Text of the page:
Now that I’ve got your attention I’m going to take you through why this is a true statement and such an enormous real opportunity for startups. And it’s down to what the new technology and the people who get it are enabling.
What Goes Around.....
The history of design tells us that it works cyclically. Old designs come back into fashion, reinterpreted and using the latest materials. Business is a bit like that. Old ideas come back into fashion in the same way. Marks & Spencer, a better retail experience. Etailing, a better retail experience. Corner shop, personal service. Online chat, personal service. Pre-industrial small business in the same building as home. Internet enabled working from home.
But can this principle be applied to manufacturing, to bring it back into fashion in mature western economies? It certainly can. And in common with my argument that it’s never been cheaper to get a startup going, the same is now applying to manufacturing startups.
The March of the Makers
Makers are the movement of a new generation of people who want to make physical things again, and not just do the latest flimsy .com idea. It’s also a movement that is good for smaller businesses. You don’t have to make it big to make a good living. So what it is it?
New technology driven tools such as the first of the low cost 3-D printers, numerical manufacturing machines cheap enough for the home and Arduino electronic controllers, enable small organisations and individuals to manufacture components, complete assemblies and machines that were previously the province of large organisations with big machinery. Collaborating with other Makers, designers and business services amplifies the skills, capability and capacity.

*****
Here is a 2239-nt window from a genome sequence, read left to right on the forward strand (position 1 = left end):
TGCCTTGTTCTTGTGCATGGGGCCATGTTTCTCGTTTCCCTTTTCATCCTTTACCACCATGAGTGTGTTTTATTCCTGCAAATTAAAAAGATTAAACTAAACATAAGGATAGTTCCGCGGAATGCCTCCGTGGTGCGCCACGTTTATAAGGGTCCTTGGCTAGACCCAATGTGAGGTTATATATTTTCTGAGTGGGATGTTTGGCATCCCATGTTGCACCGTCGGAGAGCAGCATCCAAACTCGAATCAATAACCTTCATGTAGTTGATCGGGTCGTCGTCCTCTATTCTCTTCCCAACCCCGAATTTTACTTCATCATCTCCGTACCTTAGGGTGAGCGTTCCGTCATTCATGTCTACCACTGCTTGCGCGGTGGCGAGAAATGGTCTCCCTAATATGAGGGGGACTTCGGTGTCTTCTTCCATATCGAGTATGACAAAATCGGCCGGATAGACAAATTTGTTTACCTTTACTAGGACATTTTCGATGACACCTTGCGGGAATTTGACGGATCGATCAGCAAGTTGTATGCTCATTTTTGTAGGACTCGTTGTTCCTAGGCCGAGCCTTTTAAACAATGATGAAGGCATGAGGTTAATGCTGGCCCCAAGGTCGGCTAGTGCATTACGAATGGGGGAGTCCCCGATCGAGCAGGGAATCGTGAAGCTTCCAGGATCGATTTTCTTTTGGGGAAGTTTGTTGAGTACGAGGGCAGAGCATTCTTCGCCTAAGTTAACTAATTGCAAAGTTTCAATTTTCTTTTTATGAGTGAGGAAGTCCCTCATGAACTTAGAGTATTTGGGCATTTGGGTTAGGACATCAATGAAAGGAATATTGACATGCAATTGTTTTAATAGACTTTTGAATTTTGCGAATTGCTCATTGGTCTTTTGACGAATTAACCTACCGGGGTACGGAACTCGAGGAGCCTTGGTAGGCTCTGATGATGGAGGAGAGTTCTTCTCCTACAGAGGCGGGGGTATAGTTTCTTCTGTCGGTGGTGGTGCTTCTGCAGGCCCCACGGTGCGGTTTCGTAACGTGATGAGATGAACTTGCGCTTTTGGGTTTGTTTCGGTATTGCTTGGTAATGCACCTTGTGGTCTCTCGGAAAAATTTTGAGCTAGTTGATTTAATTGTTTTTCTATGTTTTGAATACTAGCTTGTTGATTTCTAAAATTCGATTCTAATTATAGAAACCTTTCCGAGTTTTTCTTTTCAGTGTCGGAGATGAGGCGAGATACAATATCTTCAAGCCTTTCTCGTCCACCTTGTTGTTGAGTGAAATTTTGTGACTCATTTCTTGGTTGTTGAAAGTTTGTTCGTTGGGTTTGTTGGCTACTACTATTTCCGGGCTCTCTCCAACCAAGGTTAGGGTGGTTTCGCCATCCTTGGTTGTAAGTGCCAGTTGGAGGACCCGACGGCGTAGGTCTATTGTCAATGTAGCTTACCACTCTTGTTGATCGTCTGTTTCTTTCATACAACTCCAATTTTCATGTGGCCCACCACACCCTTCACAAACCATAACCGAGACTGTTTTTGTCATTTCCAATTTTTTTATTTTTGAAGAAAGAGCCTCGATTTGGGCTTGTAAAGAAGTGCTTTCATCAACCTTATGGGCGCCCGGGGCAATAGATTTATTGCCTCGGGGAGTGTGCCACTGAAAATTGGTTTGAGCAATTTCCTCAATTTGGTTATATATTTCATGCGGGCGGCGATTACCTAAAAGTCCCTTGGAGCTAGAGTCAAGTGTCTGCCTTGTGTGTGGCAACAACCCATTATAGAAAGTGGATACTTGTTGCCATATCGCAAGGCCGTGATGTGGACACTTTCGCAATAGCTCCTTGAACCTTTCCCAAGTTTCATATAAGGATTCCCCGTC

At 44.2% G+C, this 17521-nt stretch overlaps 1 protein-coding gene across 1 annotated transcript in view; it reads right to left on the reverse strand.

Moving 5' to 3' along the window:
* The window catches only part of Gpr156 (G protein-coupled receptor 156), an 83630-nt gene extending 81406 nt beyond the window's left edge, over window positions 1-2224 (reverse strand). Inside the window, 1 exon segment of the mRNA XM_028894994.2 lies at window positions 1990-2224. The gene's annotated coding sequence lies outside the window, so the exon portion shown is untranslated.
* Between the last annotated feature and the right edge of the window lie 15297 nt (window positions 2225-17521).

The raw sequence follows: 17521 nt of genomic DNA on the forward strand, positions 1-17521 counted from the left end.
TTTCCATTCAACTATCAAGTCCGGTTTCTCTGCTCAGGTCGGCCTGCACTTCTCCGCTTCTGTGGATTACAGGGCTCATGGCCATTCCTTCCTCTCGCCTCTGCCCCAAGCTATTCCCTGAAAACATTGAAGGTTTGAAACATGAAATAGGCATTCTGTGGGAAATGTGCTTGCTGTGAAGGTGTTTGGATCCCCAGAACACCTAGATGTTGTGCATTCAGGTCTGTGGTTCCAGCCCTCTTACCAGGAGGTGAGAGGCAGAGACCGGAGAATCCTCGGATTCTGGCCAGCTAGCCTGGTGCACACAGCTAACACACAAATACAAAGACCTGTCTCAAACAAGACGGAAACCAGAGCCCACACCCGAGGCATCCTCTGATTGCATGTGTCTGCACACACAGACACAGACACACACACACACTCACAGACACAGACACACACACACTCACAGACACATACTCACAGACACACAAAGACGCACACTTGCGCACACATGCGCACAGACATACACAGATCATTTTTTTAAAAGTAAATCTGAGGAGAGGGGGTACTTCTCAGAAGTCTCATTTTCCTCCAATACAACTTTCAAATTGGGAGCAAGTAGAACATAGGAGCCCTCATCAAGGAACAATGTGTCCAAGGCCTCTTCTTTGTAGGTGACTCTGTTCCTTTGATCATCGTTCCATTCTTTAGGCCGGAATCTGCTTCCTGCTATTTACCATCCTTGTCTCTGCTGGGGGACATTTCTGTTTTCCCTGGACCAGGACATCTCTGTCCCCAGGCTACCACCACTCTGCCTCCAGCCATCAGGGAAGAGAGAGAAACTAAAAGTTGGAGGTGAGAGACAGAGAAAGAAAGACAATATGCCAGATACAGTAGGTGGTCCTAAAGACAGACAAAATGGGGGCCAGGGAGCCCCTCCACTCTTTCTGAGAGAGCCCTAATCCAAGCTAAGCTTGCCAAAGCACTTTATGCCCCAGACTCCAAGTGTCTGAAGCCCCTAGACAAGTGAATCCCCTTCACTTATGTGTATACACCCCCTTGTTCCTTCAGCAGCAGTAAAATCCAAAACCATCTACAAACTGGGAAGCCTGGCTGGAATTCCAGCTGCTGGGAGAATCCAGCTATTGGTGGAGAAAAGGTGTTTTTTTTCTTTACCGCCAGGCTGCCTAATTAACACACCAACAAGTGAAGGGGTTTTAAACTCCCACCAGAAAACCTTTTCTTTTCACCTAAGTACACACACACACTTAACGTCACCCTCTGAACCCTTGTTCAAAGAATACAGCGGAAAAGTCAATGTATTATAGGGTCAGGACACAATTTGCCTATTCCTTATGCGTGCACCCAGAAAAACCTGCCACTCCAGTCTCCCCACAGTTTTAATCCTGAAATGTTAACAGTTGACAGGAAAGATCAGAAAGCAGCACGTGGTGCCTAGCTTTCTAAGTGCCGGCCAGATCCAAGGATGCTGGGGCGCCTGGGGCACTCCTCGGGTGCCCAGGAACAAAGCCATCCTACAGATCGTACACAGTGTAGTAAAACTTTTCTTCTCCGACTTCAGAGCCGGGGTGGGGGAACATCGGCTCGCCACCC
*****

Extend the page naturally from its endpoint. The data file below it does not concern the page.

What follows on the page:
Networked small business is a most powerful force.
So Where’s the Market?
In two places:
1) Where made to order locally is more efficient than shipping in bulk from the other side of the world
2) Mass customisation and other small run products
If, for example, you need spare parts for a car, does it make sense to tie up cash and warehousing holding stock? The new machines can manufacture to order locally at a competitive price, and the low cost of the machines means that an engineer can run their own small business supplying this market. You just need to hold a relatively small amount of easily available raw material in order to make a wide range of products to order. Low cost of financing, fast delivery, great service.
The ability to produce small to medium runs of products cost effectively opens up the enormous opportunity of more individual products, giving free reign to design ambition and consumer choice.
Global product uniformity could be on the way out to be replaced by a far more interesting world.
If you’re not familiar with this space and don’t believe it’s happening take a look at this Wired article from last August The Year the Maker Movement Broke. And for the leading edge of the technology look at this BBC article Transplant jaw made by 3D printer claimed as first from 6 February this year.
Reducing Cost of Entry - Growing Pace of Opportunity
The cost of the Maker machines is dropping and will continue to do so. The presents an enormous opportunity for countries not to give up on manufacturing, but to embrace the next industrial revolution.
Here’s to the designers, inventors and makers who will start these new businesses and change the world again.